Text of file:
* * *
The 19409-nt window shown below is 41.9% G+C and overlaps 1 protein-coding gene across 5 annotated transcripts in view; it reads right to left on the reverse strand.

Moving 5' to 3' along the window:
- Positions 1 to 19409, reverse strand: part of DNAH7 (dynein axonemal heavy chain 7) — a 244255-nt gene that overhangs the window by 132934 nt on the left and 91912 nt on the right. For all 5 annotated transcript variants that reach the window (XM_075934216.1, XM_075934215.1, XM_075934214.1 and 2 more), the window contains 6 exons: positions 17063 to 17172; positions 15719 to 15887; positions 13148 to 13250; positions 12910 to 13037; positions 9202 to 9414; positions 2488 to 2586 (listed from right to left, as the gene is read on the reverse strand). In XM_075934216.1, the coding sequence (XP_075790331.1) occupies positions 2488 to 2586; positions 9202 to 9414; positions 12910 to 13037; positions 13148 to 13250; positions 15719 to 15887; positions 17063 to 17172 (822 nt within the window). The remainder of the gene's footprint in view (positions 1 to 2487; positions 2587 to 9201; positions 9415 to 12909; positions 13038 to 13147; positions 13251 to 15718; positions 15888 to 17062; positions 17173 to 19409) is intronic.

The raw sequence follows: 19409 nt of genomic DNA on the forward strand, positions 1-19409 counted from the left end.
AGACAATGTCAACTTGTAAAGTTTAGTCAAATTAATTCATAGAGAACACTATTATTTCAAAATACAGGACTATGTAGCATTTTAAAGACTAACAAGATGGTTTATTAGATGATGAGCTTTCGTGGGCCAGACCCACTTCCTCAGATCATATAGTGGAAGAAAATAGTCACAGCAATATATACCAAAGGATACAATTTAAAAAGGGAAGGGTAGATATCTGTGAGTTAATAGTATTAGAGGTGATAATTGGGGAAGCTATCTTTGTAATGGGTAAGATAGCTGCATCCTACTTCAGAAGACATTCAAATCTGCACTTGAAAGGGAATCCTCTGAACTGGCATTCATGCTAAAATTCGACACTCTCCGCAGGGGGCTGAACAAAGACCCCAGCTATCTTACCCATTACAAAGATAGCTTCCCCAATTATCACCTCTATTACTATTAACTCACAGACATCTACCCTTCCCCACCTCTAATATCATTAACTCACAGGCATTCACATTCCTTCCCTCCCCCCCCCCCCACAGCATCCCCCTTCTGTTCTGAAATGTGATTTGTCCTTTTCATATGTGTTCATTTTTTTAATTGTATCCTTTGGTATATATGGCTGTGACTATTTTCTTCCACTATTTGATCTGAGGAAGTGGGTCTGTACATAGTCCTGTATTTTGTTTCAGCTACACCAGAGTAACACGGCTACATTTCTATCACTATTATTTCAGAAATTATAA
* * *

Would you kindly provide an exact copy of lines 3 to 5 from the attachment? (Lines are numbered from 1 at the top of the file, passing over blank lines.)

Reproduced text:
- Positions 1 to 19409, reverse strand: part of DNAH7 (dynein axonemal heavy chain 7) — a 244255-nt gene that overhangs the window by 132934 nt on the left and 91912 nt on the right. For all 5 annotated transcript variants that reach the window (XM_075934216.1, XM_075934215.1, XM_075934214.1 and 2 more), the window contains 6 exons: positions 17063 to 17172; positions 15719 to 15887; positions 13148 to 13250; positions 12910 to 13037; positions 9202 to 9414; positions 2488 to 2586 (listed from right to left, as the gene is read on the reverse strand). In XM_075934216.1, the coding sequence (XP_075790331.1) occupies positions 2488 to 2586; positions 9202 to 9414; positions 12910 to 13037; positions 13148 to 13250; positions 15719 to 15887; positions 17063 to 17172 (822 nt within the window). The remainder of the gene's footprint in view (positions 1 to 2487; positions 2587 to 9201; positions 9415 to 12909; positions 13038 to 13147; positions 13251 to 15718; positions 15888 to 17062; positions 17173 to 19409) is intronic.

The raw sequence follows: 19409 nt of genomic DNA on the forward strand, positions 1-19409 counted from the left end.
AGACAATGTCAACTTGTAAAGTTTAGTCAAATTAATTCATAGAGAACACTATTATTTCAAAATACAGGACTATGTAGCATTTTAAAGACTAACAAGATGGTTTATTAGATGATGAGCTTTCGTGGGCCAGACCCACTTCCTCAGATCATATAGTGGAAGAAAATAGTCACAGCAATATATACCAAAGGATACAATTTAAAAAGGGAAGGGTAGATATCTGTGAGTTAATAGTATTAGAGGTGATAATTGGGGAAGCTATCTTTGTAATGGGTAAGATAGCTGCATCCTACTTCAGAAGACATTCAAATCTGCACTTGAAAGGGAATCCTCTGAACTGGCATTCATGCTAAAATTCGACACTCTCCGCAGGGGGCTGAACAAAGACCCCAGCTATCTTACCCATTACAAAGATAGCTTCCCCAATTATCACCTCTATTACTATTAACTCACAGACATCTACCCTTCCCCACCTCTAATATCATTAACTCACAGGCATTCACATTCCTTCCCTCCCCCCCCCCCCACAGCATCCCCCTTCTGTTCTGAAATGTGATTTGTCCTTTTCATATGTGTTCATTTTTTTAATTGTATCCTTTGGTATATATGGCTGTGACTATTTTCTTCCACTATTTGATCTGAGGAAGTGGGTCTGTACATAGTCCTGTATTTTGTTTCAGCTACACCAGAGTAACACGGCTACATTTCTATCACTATTATTTCAGAAATTATAA